The marine algae belt comprising kelp forests, seagrass meadows and rocky reefs with coralline red seaweeds is one of the most active primary producing environments in the sea. It also harbors are great diversity of animals including sea squirts, ribbon worms, nick worms, serpulid worms, spionid worms and ghost shrimps. The species of these groups occupy important ecological functions as herbivores, predators and filter-feeding organisms and can be sessile or agile as well as solitary or colonial. Globally these taxa comprise more than 7,000 species with around 250 species documented from Norwegian waters. Despite this the knowledge about their taxonomy and distribution in Norway is at best poor and in dire need of improvement. Specimens in museum collections are often quite old material, which additionally is often wrongly determined due to unresolved taxonomic issues including the high degree of cryptic species in these groups. Besides cryptic species, many of these taxa include invasive species causing among others high economic damage in aquaculture and ship transportation due to biofouling.
This is why we urgently need to conduct a field inventory and collect species of these taxa in Norway (from the Skagerrak up to 70°N). Fortunately, we were granted an RCN ArtsDatabanken project to do so. THe project includes also colleagues from Sweden and Germany. With morphological and molecular methods, we will determine the species and learn more about their distribution (including reports from history and now) and their association with Norwegian nature types. Therefore, we also want to revise the existing museum collections in Norway. Through the planned project, we will contribute to basic biosystematics and species distribution research in general, and more specifically and importantly to red lists or other nature conservation management actions (e.g. updated information on distributions of invasive and native species including cryptic ones and their preferred habitats).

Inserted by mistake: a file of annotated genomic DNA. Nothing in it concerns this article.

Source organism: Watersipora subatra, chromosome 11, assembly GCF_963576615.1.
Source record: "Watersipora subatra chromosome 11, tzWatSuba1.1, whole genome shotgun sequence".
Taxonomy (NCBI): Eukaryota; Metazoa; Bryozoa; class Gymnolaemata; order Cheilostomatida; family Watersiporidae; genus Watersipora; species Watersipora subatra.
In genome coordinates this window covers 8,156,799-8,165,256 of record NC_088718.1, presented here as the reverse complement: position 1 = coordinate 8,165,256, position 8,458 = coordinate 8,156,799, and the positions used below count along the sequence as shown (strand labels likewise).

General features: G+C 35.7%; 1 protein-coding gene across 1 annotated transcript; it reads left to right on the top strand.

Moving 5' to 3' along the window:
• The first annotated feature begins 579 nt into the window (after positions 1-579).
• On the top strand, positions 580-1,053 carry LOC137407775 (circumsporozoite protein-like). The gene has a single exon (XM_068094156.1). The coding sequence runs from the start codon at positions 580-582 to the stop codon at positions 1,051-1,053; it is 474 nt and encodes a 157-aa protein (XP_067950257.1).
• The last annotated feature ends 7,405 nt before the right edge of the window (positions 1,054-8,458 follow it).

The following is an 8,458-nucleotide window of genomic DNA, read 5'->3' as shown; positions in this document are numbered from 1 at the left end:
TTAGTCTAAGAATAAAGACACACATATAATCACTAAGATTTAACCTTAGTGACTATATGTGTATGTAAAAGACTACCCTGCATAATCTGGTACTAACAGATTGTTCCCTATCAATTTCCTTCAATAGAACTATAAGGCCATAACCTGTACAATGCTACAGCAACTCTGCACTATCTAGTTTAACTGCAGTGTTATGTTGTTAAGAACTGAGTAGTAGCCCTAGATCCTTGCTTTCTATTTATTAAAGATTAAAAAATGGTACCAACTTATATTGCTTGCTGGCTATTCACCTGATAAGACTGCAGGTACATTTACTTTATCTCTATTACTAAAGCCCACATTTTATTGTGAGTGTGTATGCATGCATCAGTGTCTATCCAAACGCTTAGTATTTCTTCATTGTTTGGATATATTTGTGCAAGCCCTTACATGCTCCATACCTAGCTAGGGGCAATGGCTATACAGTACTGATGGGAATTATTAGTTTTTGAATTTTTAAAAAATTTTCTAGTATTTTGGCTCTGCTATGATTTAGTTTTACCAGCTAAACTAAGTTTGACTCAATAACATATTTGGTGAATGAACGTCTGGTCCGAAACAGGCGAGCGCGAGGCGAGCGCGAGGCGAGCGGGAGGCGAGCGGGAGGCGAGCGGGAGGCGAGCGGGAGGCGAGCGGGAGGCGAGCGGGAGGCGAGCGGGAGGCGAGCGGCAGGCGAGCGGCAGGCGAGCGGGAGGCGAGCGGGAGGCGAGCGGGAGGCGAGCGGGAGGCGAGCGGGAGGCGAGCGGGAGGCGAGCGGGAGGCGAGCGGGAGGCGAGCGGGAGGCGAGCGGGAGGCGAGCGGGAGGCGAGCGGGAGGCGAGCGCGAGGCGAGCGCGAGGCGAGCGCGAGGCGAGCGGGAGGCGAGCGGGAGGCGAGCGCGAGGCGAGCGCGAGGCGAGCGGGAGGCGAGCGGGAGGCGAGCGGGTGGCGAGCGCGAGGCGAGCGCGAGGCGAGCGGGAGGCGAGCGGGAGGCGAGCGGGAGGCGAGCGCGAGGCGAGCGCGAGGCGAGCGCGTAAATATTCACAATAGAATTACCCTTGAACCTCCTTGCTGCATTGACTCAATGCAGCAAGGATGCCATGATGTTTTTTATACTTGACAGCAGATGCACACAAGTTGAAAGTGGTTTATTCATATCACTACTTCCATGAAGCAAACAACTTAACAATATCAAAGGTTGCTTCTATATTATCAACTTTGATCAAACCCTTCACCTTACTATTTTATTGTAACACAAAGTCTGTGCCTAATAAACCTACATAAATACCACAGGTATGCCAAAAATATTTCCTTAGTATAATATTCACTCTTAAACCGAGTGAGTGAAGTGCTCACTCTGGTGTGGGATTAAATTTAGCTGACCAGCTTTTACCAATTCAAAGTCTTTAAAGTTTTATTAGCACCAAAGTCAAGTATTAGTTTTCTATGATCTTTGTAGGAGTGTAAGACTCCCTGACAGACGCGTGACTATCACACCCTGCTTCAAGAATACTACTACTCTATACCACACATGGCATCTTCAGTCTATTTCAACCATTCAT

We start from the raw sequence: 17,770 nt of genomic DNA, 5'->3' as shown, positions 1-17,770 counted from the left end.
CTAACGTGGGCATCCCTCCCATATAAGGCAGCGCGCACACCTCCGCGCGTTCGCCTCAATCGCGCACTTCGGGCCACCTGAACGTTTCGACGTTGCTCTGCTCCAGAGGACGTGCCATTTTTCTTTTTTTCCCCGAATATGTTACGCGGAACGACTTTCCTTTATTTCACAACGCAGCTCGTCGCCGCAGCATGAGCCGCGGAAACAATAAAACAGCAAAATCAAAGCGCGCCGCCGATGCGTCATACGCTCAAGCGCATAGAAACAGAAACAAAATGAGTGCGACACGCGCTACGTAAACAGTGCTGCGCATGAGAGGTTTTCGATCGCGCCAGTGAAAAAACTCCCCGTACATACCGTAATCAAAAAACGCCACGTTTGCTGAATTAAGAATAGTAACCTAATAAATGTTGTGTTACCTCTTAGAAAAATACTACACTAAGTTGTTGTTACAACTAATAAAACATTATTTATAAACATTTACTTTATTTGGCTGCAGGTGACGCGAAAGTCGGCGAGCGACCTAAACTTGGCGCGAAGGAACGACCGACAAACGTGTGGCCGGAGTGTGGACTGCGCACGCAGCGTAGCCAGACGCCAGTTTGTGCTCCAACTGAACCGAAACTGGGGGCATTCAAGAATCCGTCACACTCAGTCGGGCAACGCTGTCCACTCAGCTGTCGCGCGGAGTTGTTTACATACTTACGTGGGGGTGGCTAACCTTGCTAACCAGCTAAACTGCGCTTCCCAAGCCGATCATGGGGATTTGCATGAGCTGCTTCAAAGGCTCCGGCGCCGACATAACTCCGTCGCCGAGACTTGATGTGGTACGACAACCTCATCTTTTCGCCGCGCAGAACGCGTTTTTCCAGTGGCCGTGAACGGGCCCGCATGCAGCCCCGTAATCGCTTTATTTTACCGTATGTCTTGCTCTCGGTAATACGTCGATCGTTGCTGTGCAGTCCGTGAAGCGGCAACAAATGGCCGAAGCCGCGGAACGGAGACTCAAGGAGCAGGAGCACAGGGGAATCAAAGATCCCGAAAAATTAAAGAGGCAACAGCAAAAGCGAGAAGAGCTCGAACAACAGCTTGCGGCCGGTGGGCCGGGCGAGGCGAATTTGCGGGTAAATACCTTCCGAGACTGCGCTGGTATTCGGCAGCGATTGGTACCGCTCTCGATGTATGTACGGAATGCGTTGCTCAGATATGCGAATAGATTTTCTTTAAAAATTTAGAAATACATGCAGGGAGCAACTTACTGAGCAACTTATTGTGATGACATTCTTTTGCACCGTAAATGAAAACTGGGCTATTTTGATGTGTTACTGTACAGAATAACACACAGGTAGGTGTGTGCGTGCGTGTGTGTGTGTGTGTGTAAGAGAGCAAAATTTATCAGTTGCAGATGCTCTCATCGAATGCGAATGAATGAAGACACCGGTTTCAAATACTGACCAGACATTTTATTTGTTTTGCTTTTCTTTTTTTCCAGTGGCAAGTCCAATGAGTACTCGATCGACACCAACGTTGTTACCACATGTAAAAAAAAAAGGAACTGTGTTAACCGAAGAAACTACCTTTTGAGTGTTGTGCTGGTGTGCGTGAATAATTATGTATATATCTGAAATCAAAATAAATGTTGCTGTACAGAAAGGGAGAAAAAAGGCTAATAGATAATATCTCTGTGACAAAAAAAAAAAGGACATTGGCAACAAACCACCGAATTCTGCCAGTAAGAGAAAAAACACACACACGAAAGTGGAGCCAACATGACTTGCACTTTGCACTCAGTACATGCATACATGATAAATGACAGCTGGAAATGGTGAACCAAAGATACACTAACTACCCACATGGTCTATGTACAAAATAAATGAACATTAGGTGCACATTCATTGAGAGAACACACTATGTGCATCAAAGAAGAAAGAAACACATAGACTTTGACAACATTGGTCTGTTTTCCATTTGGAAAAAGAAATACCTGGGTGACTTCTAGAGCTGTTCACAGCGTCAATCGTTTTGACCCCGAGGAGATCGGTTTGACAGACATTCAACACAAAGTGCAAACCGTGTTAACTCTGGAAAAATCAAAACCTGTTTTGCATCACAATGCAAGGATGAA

Text in the teaser: Although we are all zoologist, we are also doing research in these habitats. Learn about our new project soon.
Picture in the teaser: